Brian Heinrichs has forged a career in finance that took him from Wichita to Chicago, New York and Kansas City.
Now Heinrichs is back, this time as chief financial officer of Intrust Bank.
While there was a span of about eight years when Heinrichs wasn’t living in the Wichita area, the Mulvane native and father of a 9-year-old daughter and 5-year-old son was making trips back to the area on a regular basis because of his volunteer work on the Wichita State University Foundation’s National Advisory Council and Barton School Advisory Board.
A 1996 WSU graduate with a bachelor’s degree in business and finance, Heinrichs and his wife, Joy, in the early 2000s set up a scholarship fund specifically for Mulvane High School graduates attending WSU.
And, he said, the distance never stopped him from attending any WSU men’s basketball games in the NCAA tournament, either in the team’s Final Four run last year or when the team made its Sweet 16 run in 2006.
“I won’t miss an NCAA Tournament game,” Heinrichs, 39, said. “The running joke at RBC (Royal Bank of Canada) was I would have quit my job.”
Heinrichs grew up the son of a Sedgwick County sheriff’s detective and a legal secretary.
When he started at WSU, he planned to major in math and physics.
“I’ve always been good at math,” he said. “I was thinking about what am I going to do with my career? I remember going to the (WSU) library … and they had those career guides. Just flipping through there I found a financial analyst, and I switched my major. I had some really good professors there, and I was just really good at it. Things you’re really good at you tend to like. It fed my passion.”
Heinrichs’ first job was at Koch Capital Services, where he was an associate analyzing Koch Industries’ oil business and researching potential deals for the company. He worked his way up to a senior trader in the company’s capital markets group before joining Kansas Farm Bureau as vice president of investments and head trader, following his former boss at Koch who had been hired as Farm Bureau’s CEO.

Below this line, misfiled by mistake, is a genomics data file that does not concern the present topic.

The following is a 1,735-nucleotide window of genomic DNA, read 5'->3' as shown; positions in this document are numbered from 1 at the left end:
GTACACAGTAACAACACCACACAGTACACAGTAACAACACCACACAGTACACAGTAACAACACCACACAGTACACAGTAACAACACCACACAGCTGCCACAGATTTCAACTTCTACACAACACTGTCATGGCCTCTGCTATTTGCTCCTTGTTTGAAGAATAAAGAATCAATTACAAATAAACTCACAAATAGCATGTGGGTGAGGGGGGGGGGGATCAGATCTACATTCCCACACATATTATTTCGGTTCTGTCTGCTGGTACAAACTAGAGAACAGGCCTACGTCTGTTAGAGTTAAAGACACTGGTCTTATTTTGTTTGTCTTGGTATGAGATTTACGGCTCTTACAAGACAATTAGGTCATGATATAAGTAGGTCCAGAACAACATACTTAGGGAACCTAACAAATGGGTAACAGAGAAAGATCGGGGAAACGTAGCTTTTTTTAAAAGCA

Another guy I had worked with at Koch had moved to Chicago, starting a derivatives desk for RBC for municipal clients. We’d always been tight, kept a close relationship.
I worked right across the street from Ground Zero. I took that train into what was Ground Zero every day.
(Because of the daily commute from New Jersey to Manhattan) I didn’t see my (newborn) daughter Monday through Friday … and I felt like I wanted to do something of value. As a trader … there’s nothing tangible that you can say, ‘OK, I helped people’s lives.’ They (Bickford Senior Living) really needed a finance person … and at the same time the product of that (company) is we’re caring for 2,000 seniors. So it was a good time and place to detach from Wall Street. It had value, personally and professionally.
We grew more in terms of our cash flow and our financial position than we did in terms of buildings or units. The first thing I did (at Bickford) was an estate transfer from father to sons. He had cancer and has since passed away. We recapitalized the business and a portion (of the proceeds) went to pay out former shareholders. We probably did about a billion dollars worth of transactions … really cleaning up the balance sheet, step-by-step.
Part of doing that deal was kind of the end of what I was doing for the company, which is the whole point. Bickford should be focused on taking care of residents, and I was the deal guy the whole time.
I happened to see something that said CFO and Intrust Bank. So I made a call to Elizabeth King (president and CEO at the WSU Foundation) and said, “Hey, do you know anything about this?” And she said, “Let me call over to J.V.” (Lentell, Intrust vice chairman). I think within two weeks I was hired.
It’s much slower. But I’d say the bigger thing versus the speed is the predictability. When you live in a big city, life is not predictable. If there is rain, if the president is in town, a one-hour commute became three hours. All sorts of things that seem small turn your life upside down. The difference between New York and Chicago is Chicago is still like living here, it’s the same feel. New York, New Jersey, everything is a fight … there’s just so many people, everything’s an effort. It’s a hard way to live, frankly.
Being at Bickford the last seven years, I think I have a very good perspective of what it feels like to be a customer. As a bank, hopefully I can say we need to put our customer mind on.
WSU is kind of the underdog, and I think I related to that growing up. I used to go to the games when we were terrible. I’ve kind of always been an underdog, chip on my shoulder, prove-people-wrong person. I feel like nothing’s been handed to me, nothing’s been handed to Wichita State. That’s why I think I relate to it. It’s important to know where you came from.